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Toyota, one of the largest automotive manufacturers in the world, has created some innovative products that push the limits of what is possible when it comes to gasoline alternatives.

The company has been late to the all-electric game and only just released the bZ4X.

When compared with other BEVs like the Volkswagen ID 4 and the Chevrolet Bolt EUV, the electric SUV is disappointing. The nearly $50,000 price tag for the Toyota bZ4X makes us conclude that it isn't really worth it. We haven't talked about the recall yet.

The lower fascia looks like the RAV4 minus the open grille.

Range that’s good enough

Last year, Toyota showed off a solar roof, electric powertrain, and a yoke-style steering wheel for the bZ4X. The ute would have a range of 300 miles. The front-wheel drive version of the bZ4X only got about 250 miles of EPA range. The all-wheel drive version doesn't get as much range as the one that uses a different battery pack. It is in the middle of the pack and nowhere near the promised longer range.

During our seven days with the bZ4X, my partner and I decided to call it the "Bizzy Forks" because of the unfortunate name. The bZ moniker stands for "Beyond Zero." The company will invest more than $13.6 billion in battery technology in the next decade and will release 30 battery and hybrid vehicles across both their Toyota and Lexus brands. The Lexus line will transition to all-electric by the year 2035. The company confirmed that there will be other vehicles with the same naming convention coming soon. We will probably see a bZ5X or bZ6X sometime in the future.

The bZ4X is not the first all-electric car from Toyota. There was an all-electric RAV4 that was sold in California. The bZ4X will be released nationwide, but only 7,000 of them will be sold.

The bZ4X is about the same size as the RAV4, and technically it’s not the first all-electric vehicle from Toyota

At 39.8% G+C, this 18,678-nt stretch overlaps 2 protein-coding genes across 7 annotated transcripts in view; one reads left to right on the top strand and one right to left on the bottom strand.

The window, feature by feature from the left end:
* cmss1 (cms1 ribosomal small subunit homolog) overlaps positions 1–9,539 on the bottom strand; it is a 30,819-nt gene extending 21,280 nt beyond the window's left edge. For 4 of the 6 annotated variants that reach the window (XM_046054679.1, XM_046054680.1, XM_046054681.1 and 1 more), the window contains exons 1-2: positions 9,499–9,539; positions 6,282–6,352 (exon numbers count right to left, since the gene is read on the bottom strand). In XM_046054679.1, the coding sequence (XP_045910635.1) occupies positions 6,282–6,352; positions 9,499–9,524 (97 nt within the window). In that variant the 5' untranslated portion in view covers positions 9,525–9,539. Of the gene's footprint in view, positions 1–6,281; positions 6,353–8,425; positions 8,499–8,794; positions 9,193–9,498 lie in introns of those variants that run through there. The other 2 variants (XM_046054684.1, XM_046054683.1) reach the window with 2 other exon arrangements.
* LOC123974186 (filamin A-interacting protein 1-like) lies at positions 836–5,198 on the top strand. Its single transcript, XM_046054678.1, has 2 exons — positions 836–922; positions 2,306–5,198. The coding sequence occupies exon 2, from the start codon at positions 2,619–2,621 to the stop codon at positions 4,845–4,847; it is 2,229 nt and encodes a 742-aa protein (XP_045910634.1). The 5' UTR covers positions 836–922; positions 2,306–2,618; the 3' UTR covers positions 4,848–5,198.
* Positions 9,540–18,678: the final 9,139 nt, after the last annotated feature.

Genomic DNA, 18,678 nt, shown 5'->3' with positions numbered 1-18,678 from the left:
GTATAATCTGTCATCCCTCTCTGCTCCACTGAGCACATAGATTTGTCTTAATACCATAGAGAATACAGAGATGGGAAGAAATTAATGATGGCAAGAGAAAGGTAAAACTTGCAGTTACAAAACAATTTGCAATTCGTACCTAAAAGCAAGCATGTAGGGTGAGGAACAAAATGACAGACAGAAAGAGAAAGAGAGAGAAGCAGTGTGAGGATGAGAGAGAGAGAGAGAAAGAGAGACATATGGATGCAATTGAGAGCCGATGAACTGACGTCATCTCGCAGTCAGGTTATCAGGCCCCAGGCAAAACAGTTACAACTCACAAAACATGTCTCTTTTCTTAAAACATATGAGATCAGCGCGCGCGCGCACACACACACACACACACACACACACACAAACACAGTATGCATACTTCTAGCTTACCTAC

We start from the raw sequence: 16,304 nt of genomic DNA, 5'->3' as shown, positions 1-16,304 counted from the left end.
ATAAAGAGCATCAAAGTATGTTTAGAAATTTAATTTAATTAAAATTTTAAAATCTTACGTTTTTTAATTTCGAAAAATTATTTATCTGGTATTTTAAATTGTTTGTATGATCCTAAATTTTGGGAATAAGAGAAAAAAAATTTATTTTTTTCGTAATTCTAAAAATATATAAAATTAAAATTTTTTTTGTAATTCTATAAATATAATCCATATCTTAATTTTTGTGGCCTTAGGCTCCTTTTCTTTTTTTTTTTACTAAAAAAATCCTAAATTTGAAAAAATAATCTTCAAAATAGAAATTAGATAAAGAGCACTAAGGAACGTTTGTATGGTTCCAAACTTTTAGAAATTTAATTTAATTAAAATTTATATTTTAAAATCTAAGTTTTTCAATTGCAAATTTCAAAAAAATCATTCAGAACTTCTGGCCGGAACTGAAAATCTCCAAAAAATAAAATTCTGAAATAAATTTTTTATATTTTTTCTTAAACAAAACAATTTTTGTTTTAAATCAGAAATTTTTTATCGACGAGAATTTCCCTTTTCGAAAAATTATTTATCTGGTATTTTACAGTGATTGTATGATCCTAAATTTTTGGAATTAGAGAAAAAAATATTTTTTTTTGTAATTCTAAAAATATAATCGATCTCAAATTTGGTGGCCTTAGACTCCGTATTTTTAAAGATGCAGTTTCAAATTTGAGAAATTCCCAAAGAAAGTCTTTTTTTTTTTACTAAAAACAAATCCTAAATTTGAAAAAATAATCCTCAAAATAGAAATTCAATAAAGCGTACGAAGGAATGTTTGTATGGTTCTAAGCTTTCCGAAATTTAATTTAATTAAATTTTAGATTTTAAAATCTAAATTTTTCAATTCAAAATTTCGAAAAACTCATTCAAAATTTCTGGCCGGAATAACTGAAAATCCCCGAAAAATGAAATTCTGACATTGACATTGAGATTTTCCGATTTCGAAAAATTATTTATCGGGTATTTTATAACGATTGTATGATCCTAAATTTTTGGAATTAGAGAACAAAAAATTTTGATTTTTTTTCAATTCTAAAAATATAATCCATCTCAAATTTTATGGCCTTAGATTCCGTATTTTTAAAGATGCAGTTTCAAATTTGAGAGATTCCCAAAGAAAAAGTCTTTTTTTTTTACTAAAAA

Toyota intends for the bZ4X to meet zero and low emissions government requirements so they can continue to sell more gasoline-engined vehicles. The oil and gas industry has a lot to do with Toyota's opposition to battery-electric vehicles. It makes sense that Toyota isn't all in on battery electrics. The company sold more than 300,000 Camrys last year, and there is no way that the technology can keep up with that pace. There aren't enough stores in the world for the substance.

The gauge cluster is difficult to see from the driver’s seat.
The interior space is quite ample thanks to the flat floor.
The back seats are firm, flat, and not that comfortable, but there is plenty of legroom.
The voice system was both unreliable and frustratingly useless.

Slow charging on DC Fast

When trying to charge the bZ4X at public charging stations in Los Angeles, it became clear that the company intended to simply comply with worldwide emission requirements. I don't have a home charging station where I live in LA. There are a lot of charging stations in my area. Toyota said that the bZ4X should be able to charge from low to 80 percent in an hour.

I had a bZ4X limited all-wheel drive and ran the battery down to 33 percent before I decided to charge it up. I went to a fast charging station. It is a charging location that I use frequently to charge up the EV that I test drive. The bZ4X only takes a maximum of 100 kilowatts, so I chose the 100 kilowatt DC fast charge. A maximum of 150 kilowatts can be achieved by the front-wheel drive version.

I was appalled to see that the onboard charging data showed a whopping six hours and 45 minutes to a full charge

I plugged the bZ4X in at 1:09PM after checking EVgo to make sure I was getting the maximum charge possible. The battery was preconditioned, meaning it was at an optimum temperature to take a charge, and the weather was nice. When I got the EVgo system to recognize my account, I was horrified to see that it took six hours and 45 minutes to fully charge my car.

I was disappointed by how slow it was. I only gained 101 miles of range due to the 55 minutes of charging. That was enough to get me to dinner with friends that evening and back, but that is not a good charging rate for a long road trip.

The reason for the slow charge rate is because Toyota wants owners to plug in their vehicles at home every night. You might be out of luck if you don't have home charging.

The bZ4X gets a 400volt architecture, which is common in most affordable EV, but the way the company programmed the charge curve is geared to be very conservative so that the battery lasts longer. It makes sense since Toyota cares about longevity and safety more than anything. Waiting for hours on public charging stations to get a full charge is not good for a user.